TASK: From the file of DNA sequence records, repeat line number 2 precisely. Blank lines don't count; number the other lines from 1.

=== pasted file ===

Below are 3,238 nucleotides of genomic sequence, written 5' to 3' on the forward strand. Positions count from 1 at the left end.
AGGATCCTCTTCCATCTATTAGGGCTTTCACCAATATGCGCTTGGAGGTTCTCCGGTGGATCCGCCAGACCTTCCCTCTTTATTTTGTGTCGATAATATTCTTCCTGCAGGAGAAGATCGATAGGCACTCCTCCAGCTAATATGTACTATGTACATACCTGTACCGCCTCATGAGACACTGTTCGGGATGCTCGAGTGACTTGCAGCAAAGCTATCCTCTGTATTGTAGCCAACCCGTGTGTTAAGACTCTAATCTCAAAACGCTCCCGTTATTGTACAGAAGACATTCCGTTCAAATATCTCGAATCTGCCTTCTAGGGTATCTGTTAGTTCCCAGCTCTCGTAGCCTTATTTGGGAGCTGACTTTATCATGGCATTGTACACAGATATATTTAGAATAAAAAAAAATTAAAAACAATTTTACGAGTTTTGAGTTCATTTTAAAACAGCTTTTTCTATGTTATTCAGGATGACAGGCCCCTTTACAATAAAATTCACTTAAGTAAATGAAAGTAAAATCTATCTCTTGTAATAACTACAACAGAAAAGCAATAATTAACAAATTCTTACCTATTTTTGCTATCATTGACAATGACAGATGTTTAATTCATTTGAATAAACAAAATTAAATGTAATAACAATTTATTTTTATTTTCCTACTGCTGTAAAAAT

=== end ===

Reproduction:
AGGATCCTCTTCCATCTATTAGGGCTTTCACCAATATGCGCTTGGAGGTTCTCCGGTGGATCCGCCAGACCTTCCCTCTTTATTTTGTGTCGATAATATTCTTCCTGCAGGAGAAGATCGATAGGCACTCCTCCAGCTAATATGTACTATGTACATACCTGTACCGCCTCATGAGACACTGTTCGGGATGCTCGAGTGACTTGCAGCAAAGCTATCCTCTGTATTGTAGCCAACCCGTGTGTTAAGACTCTAATCTCAAAACGCTCCCGTTATTGTACAGAAGACATTCCGTTCAAATATCTCGAATCTGCCTTCTAGGGTATCTGTTAGTTCCCAGCTCTCGTAGCCTTATTTGGGAGCTGACTTTATCATGGCATTGTACACAGATATATTTAGAATAAAAAAAAATTAAAAACAATTTTACGAGTTTTGAGTTCATTTTAAAACAGCTTTTTCTATGTTATTCAGGATGACAGGCCCCTTTACAATAAAATTCACTTAAGTAAATGAAAGTAAAATCTATCTCTTGTAATAACTACAACAGAAAAGCAATAATTAACAAATTCTTACCTATTTTTGCTATCATTGACAATGACAGATGTTTAATTCATTTGAATAAACAAAATTAAATGTAATAACAATTTATTTTTATTTTCCTACTGCTGTAAAAAT